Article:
Tuesday, October 14, 2008


Some folks still think of life in the old-fashioned way, as a river flowing to a majestic sea, or as a long open highway leading to a wondrous destination, and either metaphor can still capture in a sort of word-amber what is becoming an increasingly packaged process. I can't help it; even though I don't commute much anymore, I still tend to get systematic.

I realize now that back in my commuter days, after commuting for only a short while I subconsciously began to view life, modern life, modern urban life, ok, my modern urban life, as more like a loop line. There was something manically repetitive about it, something worryingly cookiecutteresque, and every day I felt more and more like a cookie but it wasn't my recipe.

There was an unfamiliar aroma to my future, an artificial flavor I couldn't help sensing when I crowded onto the line and began my daily loop, soon falling asleep from the carbon dioxide level and waking up to look out the window only for the name of the station to see if this was where I was supposed to go, it was only a name I was supposed to go to, could have been any name on the line, depended on where the corporation was.

For a while it was one name, then I changed offices and it was a different name, there was something accumulatively deweydecimal about it, a catalog of places into which I was filing my numbered days, all linked by a macrocosmic infrastructure that took me where I had to be and then took me home again, whichever way I went.

It can take a lifetime to leave the loop line, if you ever get to want to. Lives lived in a standard place (however eclectic) at a standard pace (however frenetic) acquire a virtual quality, the buildup of habit and pattern and repetition forming layer upon layer of time after time slipping by, chronically laminating over the actual life until it resembles a sculpture standing on a platform waiting for a streetcar.

Time isn't as big as we think. Fortunately I didn't set out on this career thing until rather late in life, so I only commuted for a comparatively brief while until I departed for the countryside and the joys of actual solitude, part of which joy is talking aloud to yourself, finding out what kind of a conversationalist you really are, confronting the vast secrets to which you carry the keys. It can only happen off the loop line, where you wake into a morning like when you were born, and go out into the fresh new world with true destinations in your eyes.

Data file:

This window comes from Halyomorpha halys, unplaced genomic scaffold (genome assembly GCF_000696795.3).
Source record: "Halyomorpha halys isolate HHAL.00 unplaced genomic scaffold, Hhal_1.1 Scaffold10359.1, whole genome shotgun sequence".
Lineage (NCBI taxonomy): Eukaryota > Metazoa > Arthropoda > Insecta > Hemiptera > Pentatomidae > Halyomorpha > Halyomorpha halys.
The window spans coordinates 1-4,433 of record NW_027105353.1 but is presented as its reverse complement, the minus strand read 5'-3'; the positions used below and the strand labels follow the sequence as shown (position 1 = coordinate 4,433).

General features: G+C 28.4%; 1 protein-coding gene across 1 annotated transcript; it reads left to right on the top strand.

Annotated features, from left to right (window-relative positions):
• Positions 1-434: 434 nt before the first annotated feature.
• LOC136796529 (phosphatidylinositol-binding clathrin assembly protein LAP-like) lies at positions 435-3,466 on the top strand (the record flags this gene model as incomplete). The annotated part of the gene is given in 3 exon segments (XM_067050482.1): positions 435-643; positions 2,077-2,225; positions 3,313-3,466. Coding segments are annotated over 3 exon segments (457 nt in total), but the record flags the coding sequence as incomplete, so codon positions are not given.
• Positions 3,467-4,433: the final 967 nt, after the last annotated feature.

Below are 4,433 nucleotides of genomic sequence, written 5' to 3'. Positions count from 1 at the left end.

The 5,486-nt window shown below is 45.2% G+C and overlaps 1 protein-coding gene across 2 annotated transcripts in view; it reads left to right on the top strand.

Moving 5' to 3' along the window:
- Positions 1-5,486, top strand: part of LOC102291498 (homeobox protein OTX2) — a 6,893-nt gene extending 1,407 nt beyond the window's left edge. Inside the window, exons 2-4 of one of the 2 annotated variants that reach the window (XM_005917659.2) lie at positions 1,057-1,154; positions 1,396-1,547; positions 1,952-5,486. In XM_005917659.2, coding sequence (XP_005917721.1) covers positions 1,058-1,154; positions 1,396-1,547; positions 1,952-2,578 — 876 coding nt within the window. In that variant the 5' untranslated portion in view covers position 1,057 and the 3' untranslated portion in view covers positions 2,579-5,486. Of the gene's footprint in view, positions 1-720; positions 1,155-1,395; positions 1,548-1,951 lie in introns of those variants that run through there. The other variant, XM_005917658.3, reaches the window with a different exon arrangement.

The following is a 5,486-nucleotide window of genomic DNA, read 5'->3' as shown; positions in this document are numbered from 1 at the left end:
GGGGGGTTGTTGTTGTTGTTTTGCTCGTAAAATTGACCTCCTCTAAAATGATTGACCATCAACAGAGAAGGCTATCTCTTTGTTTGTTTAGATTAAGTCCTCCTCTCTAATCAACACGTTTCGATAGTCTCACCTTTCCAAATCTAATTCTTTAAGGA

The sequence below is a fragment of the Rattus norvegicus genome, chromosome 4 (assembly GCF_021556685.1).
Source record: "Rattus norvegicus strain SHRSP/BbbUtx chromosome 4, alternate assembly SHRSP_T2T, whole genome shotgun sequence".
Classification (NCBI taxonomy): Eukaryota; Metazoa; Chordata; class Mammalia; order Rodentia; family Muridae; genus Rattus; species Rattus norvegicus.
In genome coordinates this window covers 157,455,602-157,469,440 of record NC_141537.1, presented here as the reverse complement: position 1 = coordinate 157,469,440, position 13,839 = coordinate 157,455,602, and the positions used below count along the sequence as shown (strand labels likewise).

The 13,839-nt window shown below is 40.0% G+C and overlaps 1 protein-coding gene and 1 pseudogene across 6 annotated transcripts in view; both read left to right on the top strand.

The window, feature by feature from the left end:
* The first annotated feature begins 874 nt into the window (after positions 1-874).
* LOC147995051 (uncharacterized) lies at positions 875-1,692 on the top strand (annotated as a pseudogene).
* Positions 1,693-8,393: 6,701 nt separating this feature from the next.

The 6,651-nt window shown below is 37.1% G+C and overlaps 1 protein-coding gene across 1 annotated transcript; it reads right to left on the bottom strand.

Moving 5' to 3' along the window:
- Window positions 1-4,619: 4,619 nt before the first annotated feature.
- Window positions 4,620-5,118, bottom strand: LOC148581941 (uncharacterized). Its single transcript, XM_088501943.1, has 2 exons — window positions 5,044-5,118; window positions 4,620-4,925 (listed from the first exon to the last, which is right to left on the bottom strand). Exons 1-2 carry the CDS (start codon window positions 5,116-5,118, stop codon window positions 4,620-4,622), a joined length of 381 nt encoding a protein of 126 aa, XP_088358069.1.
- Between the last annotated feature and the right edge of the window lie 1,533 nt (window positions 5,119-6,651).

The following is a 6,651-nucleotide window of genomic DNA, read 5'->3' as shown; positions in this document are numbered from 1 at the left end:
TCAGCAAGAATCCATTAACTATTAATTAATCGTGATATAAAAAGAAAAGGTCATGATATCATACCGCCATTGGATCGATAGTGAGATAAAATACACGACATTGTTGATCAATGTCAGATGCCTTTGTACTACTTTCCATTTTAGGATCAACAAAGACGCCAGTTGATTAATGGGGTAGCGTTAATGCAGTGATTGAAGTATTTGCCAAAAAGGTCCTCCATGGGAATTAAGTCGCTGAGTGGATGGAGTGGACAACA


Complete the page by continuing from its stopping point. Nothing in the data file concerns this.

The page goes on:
(Mostly as published in Kyoto Journal #49)


Tabor said...

I pretty much felt that way and that is why I retired early. I am still in stasis mode enjoying having no obligations...perhaps I will move into a small cookie cutter pattern in the future, but it will be my cookies recipe after all.

Anonymous said...

so true so honest so elegant
so impartial so beyond the stains and pains of what school systems broadcast versus what is received . . .

how wonderful to know that lacquer can be removed by sudden friction to reveal our vulnerable now or slowly and surely by a patina envoking stream of time lived fully and beyond the next station . . .

thank you to the cosmic radio's insight and inspiration the writer's soul tunes into and is fiercely faithful to

these words have the power to change worlds within and without!

Jason said...

Such rich prose, I read it three times, each time finding something new to appreciate.
I especially like that there is almost no sense of anger and regret. You seem to have captured a reflection on your earlier life that you've come to understand as part of who you are that had to have been. If that makes sense.
thank you for the entry.

tracy said...

Robert, you are a good book! I always know why I miss this place upon return, when I fail for whatever earthly reason, to make it over here for a visit.

Also, I love the pictures on your sidebar. Some I'd seen before, but some others look new to me...